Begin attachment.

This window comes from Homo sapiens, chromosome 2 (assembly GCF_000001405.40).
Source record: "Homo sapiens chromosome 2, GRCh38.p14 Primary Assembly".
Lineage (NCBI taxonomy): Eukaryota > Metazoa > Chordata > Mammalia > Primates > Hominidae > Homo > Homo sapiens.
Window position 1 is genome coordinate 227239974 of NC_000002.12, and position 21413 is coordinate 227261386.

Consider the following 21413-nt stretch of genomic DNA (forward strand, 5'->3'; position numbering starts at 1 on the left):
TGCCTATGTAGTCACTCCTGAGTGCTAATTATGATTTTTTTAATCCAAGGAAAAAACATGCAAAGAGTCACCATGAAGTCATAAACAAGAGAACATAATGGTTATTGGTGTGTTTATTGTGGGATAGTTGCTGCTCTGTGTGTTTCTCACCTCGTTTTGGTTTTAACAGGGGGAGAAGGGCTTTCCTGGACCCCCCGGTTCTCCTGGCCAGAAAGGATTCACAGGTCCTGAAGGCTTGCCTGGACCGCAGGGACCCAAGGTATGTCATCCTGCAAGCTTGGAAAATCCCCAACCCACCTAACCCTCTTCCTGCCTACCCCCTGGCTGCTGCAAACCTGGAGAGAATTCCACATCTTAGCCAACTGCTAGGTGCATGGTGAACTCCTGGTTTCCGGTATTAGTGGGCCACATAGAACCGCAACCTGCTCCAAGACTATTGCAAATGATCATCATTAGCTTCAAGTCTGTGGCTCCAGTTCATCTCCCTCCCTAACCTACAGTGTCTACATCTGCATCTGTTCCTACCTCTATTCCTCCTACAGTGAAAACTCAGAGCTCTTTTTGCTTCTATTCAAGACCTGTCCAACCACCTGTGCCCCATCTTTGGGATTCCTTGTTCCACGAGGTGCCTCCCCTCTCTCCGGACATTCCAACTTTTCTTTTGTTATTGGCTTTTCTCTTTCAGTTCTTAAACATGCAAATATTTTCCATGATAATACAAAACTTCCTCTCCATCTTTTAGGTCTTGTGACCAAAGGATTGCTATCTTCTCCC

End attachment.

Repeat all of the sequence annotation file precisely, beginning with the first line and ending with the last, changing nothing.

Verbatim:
This window comes from Homo sapiens, chromosome 2 (assembly GCF_000001405.40).
Source record: "Homo sapiens chromosome 2, GRCh38.p14 Primary Assembly".
Lineage (NCBI taxonomy): Eukaryota > Metazoa > Chordata > Mammalia > Primates > Hominidae > Homo > Homo sapiens.
Window position 1 is genome coordinate 227239974 of NC_000002.12, and position 21413 is coordinate 227261386.

Consider the following 21413-nt stretch of genomic DNA (forward strand, 5'->3'; position numbering starts at 1 on the left):
TGCCTATGTAGTCACTCCTGAGTGCTAATTATGATTTTTTTAATCCAAGGAAAAAACATGCAAAGAGTCACCATGAAGTCATAAACAAGAGAACATAATGGTTATTGGTGTGTTTATTGTGGGATAGTTGCTGCTCTGTGTGTTTCTCACCTCGTTTTGGTTTTAACAGGGGGAGAAGGGCTTTCCTGGACCCCCCGGTTCTCCTGGCCAGAAAGGATTCACAGGTCCTGAAGGCTTGCCTGGACCGCAGGGACCCAAGGTATGTCATCCTGCAAGCTTGGAAAATCCCCAACCCACCTAACCCTCTTCCTGCCTACCCCCTGGCTGCTGCAAACCTGGAGAGAATTCCACATCTTAGCCAACTGCTAGGTGCATGGTGAACTCCTGGTTTCCGGTATTAGTGGGCCACATAGAACCGCAACCTGCTCCAAGACTATTGCAAATGATCATCATTAGCTTCAAGTCTGTGGCTCCAGTTCATCTCCCTCCCTAACCTACAGTGTCTACATCTGCATCTGTTCCTACCTCTATTCCTCCTACAGTGAAAACTCAGAGCTCTTTTTGCTTCTATTCAAGACCTGTCCAACCACCTGTGCCCCATCTTTGGGATTCCTTGTTCCACGAGGTGCCTCCCCTCTCTCCGGACATTCCAACTTTTCTTTTGTTATTGGCTTTTCTCTTTCAGTTCTTAAACATGCAAATATTTTCCATGATAATACAAAACTTCCTCTCCATCTTTTAGGTCTTGTGACCAAAGGATTGCTATCTTCTCCC